Italy: After five years’ work, Astrium Satellites is finally close to manufacturing a geostationary-orbiting earth observation satellite offering persistent 3-metre resolution video for military and civil-security customers.
Gil Denis, who works on advanced concepts at Astrium Satellites, said the video of a given area at 3-metre resolution would be the satellite camera’s best resolution..
Military officials have said they are willing to sacrifice some image quality in exchange for persistent video coverage of a given target area. Today’s earth observation satellites, with the exception of wide-area meteorological spacecraft, typically operate in polar low-earth orbit.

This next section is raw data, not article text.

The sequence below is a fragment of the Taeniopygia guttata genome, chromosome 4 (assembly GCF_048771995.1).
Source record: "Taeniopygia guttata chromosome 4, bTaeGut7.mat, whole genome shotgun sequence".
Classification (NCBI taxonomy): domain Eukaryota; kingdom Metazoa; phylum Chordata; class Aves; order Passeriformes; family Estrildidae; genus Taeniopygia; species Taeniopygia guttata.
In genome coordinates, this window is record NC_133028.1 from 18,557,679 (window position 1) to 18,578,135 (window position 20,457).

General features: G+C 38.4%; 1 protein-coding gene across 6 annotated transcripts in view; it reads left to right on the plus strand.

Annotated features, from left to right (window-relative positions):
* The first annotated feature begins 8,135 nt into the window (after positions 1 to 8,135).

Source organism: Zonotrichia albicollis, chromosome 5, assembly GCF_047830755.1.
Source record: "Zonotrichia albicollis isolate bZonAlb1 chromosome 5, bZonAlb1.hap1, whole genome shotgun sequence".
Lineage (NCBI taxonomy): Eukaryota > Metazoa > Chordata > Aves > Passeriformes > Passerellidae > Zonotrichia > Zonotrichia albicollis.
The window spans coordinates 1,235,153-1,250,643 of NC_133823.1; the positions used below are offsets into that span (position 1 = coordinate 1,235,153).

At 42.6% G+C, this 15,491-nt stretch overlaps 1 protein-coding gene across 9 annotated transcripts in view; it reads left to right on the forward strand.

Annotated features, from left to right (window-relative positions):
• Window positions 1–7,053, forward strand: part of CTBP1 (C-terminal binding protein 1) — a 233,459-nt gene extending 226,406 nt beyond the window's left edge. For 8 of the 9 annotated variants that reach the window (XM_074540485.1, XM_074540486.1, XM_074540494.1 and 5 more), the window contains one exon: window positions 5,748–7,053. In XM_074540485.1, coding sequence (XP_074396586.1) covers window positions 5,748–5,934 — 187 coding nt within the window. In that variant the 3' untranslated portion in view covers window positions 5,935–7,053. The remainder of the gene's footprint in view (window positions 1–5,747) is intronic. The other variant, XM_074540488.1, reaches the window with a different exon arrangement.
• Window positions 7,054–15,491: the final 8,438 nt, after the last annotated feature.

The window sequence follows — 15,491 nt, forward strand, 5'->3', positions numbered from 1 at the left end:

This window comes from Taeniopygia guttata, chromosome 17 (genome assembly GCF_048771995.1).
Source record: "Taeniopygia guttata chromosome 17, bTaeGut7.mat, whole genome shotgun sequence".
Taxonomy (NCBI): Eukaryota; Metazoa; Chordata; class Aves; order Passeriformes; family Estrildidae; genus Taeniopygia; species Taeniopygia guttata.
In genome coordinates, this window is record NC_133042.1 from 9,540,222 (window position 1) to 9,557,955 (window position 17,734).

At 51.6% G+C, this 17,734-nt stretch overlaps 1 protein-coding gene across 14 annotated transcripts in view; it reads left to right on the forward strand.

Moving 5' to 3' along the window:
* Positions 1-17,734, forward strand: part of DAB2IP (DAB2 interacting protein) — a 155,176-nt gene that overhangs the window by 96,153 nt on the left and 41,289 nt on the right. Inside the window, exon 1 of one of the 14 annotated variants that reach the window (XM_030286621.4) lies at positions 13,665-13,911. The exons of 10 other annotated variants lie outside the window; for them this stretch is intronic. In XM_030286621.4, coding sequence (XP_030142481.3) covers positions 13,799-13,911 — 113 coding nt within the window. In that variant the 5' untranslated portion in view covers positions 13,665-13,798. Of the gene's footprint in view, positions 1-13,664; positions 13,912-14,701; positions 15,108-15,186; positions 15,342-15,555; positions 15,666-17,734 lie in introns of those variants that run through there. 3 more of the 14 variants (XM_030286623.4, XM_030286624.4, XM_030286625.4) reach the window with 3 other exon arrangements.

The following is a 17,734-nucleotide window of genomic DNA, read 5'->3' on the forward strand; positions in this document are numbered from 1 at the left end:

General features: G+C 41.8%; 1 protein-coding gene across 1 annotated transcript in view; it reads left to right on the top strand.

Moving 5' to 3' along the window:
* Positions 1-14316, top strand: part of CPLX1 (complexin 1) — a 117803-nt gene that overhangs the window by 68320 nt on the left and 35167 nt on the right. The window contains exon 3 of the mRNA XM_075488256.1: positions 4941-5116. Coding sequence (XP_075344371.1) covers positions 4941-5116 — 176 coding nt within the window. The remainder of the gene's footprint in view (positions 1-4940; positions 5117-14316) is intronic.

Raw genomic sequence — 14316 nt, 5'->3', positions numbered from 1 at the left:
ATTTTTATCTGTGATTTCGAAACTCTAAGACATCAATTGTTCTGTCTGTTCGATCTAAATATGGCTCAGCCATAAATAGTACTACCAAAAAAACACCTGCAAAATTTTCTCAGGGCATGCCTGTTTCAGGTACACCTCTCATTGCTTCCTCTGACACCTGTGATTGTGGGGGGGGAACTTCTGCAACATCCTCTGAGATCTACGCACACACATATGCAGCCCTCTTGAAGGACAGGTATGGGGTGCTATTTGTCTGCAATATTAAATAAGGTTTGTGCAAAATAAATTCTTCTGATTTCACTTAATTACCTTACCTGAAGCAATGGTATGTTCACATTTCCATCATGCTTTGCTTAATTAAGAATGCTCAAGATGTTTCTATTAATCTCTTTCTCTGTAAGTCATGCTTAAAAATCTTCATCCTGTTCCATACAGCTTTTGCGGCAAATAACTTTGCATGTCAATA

These low-earth orbiting craft provide images with a resolution, or ground-sampling distance, of well under 1 metre, with image swath widths of between 10 and 30 kilometre as they pass over areas of interest. Objects as small as 1 metre across can be discerned in 1-metre-resolution imagery.
The HRGeo satellite will operate at an altitude of 36,000 kilometre over the equator, maintaining a fixed position over a given point on earth.
Presenting the project here at the 63rd International Astronautical Congress, Denis said an early application could be maritime surveillance on behalf of a group of governments.
Denis did not provide cost figures, but said the current iteration of the HRGeo design used heritage from the 3.5-metre-diameter mirror on the European Space Agency’s Herschel infrared astronomy satellite. Herschel was launched in 2009.
Built for a 10-year service life, at launch HRGeo will be 10.3-metre high and weigh 8,840 kg, providing a 100-kilometre-wide image swath.
Source: Space News